I don’t read newspapers much, so I am terribly out of touch with things that will be forgotten by next Tuesday. It is part of my anger management. I am fully aware that a newspaper’s prime job is to make you paranoid, confused and righteous before luring you into a reader’s offer for canvas trousers.
Today, I picked up the Observer because there was a piece about The Naked Ape and an article about Bruce Chatwin, who I have never read but know I should and probably pretended I had sometime in the early nineties. My lack of knowledge about Bruce Chatwin makes me just the person to present a BBC TV show about him it seems. Not reading newspapers, I was unaware that BBC’s Front Row was coming to television and that a Radio Time interview with it’s new presenters had caused a minor rumpus. I was made aware of this by David Mitchell’s column in defence of his brother in law, Giles Coren. On first reading, it seems that this new BBC enterprise will take as much care and consideration with the arts as they now take with their news coverage, increasingly a post modern jape put on like a footlights review by former Oxford PPE graduates.
It seems that the presenters of the show were more than a little offhand when it came to theatre, rejecting the quality of the seats, the proximity of the toilets and the fact that some plays take a while. These are all common complaints with some truth to them, but it seems that if your first reaction to “what do you think of theatre” is “the legroom is less than adequate”, then you don’t have much interest. If my primary opinion on the Tate Modern is the disappointment in their gluten free Bakewell tart, I might not really be paying enough attention to the walls.
Mitchell worries that the show off community who reacted with umbrage are being disingenuous, wouldn’t they, like him, far prefer to be watched than watching? But the hosts of this show are watchers and tasters by trade, so I am not sure that has much of a point. As a show off, I would also disagree that we are all not too keen on watching others. When I took some time off my own showing off, I tried to go and see as much theatre as I could and on no occasion did I think, “it should be me up there.” During the Edinburgh Fringe, performers like Michael Legge try to see as many other shows as possible.
Mitchell sees nothing wrong in these three presenters not being much interested in theatre, but aren’t there some people out there who can look at a camera without squinting and say words without spinach on their teeth who really are fascinated with the arts? It is not about it being an expert, just being interested and it being at least some part of your life. I am not a scientist, but I present a science programme. Much of my life is reading about science and meeting scientists, even when it has nothing to do with making a programme and there is no hourly rate.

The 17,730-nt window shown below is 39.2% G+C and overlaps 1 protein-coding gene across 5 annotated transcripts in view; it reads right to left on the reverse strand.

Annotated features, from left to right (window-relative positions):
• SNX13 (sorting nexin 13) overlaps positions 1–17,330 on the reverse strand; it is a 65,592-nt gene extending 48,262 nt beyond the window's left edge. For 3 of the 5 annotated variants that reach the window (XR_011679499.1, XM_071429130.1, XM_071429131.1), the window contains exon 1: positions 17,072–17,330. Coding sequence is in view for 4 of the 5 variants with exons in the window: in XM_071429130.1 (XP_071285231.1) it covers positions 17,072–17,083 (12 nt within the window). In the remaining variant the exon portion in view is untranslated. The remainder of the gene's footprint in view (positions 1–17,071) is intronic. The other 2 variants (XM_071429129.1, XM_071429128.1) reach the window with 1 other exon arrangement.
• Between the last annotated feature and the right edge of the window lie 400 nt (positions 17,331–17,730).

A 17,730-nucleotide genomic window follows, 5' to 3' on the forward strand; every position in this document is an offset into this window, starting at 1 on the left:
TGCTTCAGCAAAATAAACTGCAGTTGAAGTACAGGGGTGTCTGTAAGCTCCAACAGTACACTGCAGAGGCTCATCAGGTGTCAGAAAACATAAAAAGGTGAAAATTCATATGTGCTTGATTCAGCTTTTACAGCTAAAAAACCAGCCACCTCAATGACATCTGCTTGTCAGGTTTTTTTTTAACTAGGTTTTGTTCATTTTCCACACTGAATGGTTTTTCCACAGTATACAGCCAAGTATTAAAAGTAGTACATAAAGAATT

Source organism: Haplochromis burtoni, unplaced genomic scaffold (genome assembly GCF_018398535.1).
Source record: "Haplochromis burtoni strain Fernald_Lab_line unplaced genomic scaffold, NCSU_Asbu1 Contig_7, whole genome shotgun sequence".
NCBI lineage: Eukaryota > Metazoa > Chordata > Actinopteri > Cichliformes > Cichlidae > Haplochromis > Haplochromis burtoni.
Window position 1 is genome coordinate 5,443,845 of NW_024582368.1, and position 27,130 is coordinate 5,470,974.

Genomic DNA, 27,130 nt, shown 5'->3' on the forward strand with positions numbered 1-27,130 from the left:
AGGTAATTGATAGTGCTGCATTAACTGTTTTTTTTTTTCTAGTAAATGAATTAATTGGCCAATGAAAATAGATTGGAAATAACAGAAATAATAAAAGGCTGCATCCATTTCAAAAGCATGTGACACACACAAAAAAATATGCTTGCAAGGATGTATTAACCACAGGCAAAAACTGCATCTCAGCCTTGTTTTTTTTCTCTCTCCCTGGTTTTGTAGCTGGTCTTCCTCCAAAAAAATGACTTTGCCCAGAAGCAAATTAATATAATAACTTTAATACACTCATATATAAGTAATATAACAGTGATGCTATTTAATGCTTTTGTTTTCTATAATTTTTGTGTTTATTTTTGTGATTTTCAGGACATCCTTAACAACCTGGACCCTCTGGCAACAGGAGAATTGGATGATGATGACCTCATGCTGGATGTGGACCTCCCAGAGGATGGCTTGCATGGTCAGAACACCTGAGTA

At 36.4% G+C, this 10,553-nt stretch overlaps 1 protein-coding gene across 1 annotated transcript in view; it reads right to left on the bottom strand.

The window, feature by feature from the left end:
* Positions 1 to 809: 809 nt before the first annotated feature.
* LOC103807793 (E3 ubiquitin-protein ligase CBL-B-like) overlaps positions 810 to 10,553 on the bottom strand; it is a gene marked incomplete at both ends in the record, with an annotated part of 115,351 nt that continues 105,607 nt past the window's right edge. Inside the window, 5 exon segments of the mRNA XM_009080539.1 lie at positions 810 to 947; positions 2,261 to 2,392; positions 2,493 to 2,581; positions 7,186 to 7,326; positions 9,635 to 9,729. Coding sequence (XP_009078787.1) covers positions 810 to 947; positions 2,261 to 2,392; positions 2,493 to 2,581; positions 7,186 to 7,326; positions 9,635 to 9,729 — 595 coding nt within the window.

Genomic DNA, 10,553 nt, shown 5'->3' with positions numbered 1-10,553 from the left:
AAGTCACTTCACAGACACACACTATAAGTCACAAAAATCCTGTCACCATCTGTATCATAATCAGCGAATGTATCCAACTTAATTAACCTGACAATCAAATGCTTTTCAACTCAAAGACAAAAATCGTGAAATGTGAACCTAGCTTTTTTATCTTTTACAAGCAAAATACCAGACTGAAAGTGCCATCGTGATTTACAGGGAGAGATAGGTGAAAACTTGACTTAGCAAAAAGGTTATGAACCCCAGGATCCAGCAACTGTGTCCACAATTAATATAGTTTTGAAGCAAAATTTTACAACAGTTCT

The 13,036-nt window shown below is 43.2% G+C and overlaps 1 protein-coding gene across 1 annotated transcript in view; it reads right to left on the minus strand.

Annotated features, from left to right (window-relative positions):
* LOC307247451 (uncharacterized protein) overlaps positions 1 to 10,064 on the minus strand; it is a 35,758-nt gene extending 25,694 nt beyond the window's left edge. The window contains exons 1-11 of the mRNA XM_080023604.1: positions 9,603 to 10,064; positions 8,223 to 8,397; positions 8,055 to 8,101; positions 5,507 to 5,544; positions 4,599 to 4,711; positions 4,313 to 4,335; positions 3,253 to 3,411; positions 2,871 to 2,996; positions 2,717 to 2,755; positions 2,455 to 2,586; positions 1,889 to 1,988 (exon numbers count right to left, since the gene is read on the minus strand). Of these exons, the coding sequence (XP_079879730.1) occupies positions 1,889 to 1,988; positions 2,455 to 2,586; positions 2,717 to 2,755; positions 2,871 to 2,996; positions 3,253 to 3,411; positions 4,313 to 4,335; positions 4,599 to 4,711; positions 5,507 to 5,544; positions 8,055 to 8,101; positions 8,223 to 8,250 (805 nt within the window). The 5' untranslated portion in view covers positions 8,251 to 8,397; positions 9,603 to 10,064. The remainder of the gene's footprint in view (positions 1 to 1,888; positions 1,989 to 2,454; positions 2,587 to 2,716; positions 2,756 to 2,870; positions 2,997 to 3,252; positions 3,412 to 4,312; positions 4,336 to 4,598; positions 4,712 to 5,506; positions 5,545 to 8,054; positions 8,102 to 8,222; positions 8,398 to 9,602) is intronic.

This reminds me of the difference between Barry Norman and Claudia Winkleman, Barry Norman was a film enthusiast, Claudia Winkleman liked films a bit. If I am reading someone on film, I like to imagine they have seen Robocop and Stalker. Reading the Radio Times interview it smacks of the fear that to like things that may in anyway be considered high brow or challenging is pretentious. I still believe people are not as dumb as a lot of TV people would like them to be. Doing my rambling, jumpy uppy downy show about art, the conversations I have with people at the bar afterwards are invigorating. At Northampton I was chatting to people from lots of backgrounds and some as young as sixteen and I don’t think any of them are people imagined by the managers of demographics.
I don’t care whether those at the helm are experts or keen amateurs, but I want to believe that it is more than just a job. I am a crazed idealist. There are so many presenters, and not enough enthusiasts. I suppose this is yet another Gove-ian of anti-expertise.
I am talking excitably on art, love, science and death across the UK – Salford, Nottingham, Hull, Winchester, York…details HERE
I would also like to make it clear that none of the above should be seen as a personal attack I hope.
Great piece Robin. I was just moderating debate at the Council of Europe this week about democratic citizenship in the digital age. There was an academic from the Sorbonne, another from the University of Sheffield, an educational expert, a woman from Microsoft and a Greek kindergarten teacher. And I thought anyone of them could be good presenters of the Radio 4 Moral Maze. (OK, I think I’m exaggerating a bit here. 😉 )
“I am fully aware that a newspaper’s prime job is to make you paranoid, confused and righteous before luring you into a reader’s offer for canvas trousers.” Lol
Dear Robin, don’t ever stop being a crazed idealist.
I will take your advice, thank you
Agree. I remember listening to Radio One when I was younger, and just getting into music, wondering why the daytime presenters weren’t as enthusiastic about the records they played as their evening colleagues. I suppose there’s an argument for who the audience is at different times of the day – I just got more enjoyment out of listening to someone who was interested in what they were presenting.